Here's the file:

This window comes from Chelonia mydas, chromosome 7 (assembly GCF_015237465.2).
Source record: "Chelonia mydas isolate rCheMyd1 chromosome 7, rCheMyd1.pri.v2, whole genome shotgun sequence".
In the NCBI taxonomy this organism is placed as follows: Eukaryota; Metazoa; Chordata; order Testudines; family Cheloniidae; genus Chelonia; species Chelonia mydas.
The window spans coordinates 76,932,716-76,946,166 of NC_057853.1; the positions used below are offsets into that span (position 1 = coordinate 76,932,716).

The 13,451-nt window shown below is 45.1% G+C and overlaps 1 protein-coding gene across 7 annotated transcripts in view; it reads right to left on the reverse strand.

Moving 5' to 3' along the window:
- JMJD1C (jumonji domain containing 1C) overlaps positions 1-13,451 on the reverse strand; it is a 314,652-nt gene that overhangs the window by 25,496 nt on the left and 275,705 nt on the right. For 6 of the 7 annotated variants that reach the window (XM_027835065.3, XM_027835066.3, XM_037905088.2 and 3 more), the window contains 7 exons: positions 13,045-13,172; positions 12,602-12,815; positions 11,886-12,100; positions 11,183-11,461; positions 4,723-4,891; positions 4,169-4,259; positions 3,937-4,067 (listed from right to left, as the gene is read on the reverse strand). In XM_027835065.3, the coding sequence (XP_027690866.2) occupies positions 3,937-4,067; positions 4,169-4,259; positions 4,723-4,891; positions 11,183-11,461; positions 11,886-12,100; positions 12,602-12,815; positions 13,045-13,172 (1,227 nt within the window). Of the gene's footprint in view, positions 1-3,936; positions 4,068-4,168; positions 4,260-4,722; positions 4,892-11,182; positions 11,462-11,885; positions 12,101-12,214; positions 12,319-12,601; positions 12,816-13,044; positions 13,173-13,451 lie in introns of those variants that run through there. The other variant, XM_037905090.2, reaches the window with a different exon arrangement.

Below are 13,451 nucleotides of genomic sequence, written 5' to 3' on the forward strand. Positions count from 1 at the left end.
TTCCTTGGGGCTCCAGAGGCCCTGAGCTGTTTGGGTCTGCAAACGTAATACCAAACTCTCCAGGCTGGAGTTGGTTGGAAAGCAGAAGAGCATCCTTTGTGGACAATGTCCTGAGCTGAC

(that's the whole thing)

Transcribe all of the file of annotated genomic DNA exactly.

This window comes from Chelonia mydas, chromosome 7 (assembly GCF_015237465.2).
Source record: "Chelonia mydas isolate rCheMyd1 chromosome 7, rCheMyd1.pri.v2, whole genome shotgun sequence".
In the NCBI taxonomy this organism is placed as follows: Eukaryota; Metazoa; Chordata; order Testudines; family Cheloniidae; genus Chelonia; species Chelonia mydas.
The window spans coordinates 76,932,716-76,946,166 of NC_057853.1; the positions used below are offsets into that span (position 1 = coordinate 76,932,716).

The 13,451-nt window shown below is 45.1% G+C and overlaps 1 protein-coding gene across 7 annotated transcripts in view; it reads right to left on the reverse strand.

Moving 5' to 3' along the window:
- JMJD1C (jumonji domain containing 1C) overlaps positions 1-13,451 on the reverse strand; it is a 314,652-nt gene that overhangs the window by 25,496 nt on the left and 275,705 nt on the right. For 6 of the 7 annotated variants that reach the window (XM_027835065.3, XM_027835066.3, XM_037905088.2 and 3 more), the window contains 7 exons: positions 13,045-13,172; positions 12,602-12,815; positions 11,886-12,100; positions 11,183-11,461; positions 4,723-4,891; positions 4,169-4,259; positions 3,937-4,067 (listed from right to left, as the gene is read on the reverse strand). In XM_027835065.3, the coding sequence (XP_027690866.2) occupies positions 3,937-4,067; positions 4,169-4,259; positions 4,723-4,891; positions 11,183-11,461; positions 11,886-12,100; positions 12,602-12,815; positions 13,045-13,172 (1,227 nt within the window). Of the gene's footprint in view, positions 1-3,936; positions 4,068-4,168; positions 4,260-4,722; positions 4,892-11,182; positions 11,462-11,885; positions 12,101-12,214; positions 12,319-12,601; positions 12,816-13,044; positions 13,173-13,451 lie in introns of those variants that run through there. The other variant, XM_037905090.2, reaches the window with a different exon arrangement.

Below are 13,451 nucleotides of genomic sequence, written 5' to 3' on the forward strand. Positions count from 1 at the left end.
TTCCTTGGGGCTCCAGAGGCCCTGAGCTGTTTGGGTCTGCAAACGTAATACCAAACTCTCCAGGCTGGAGTTGGTTGGAAAGCAGAAGAGCATCCTTTGTGGACAATGTCCTGAGCTGAC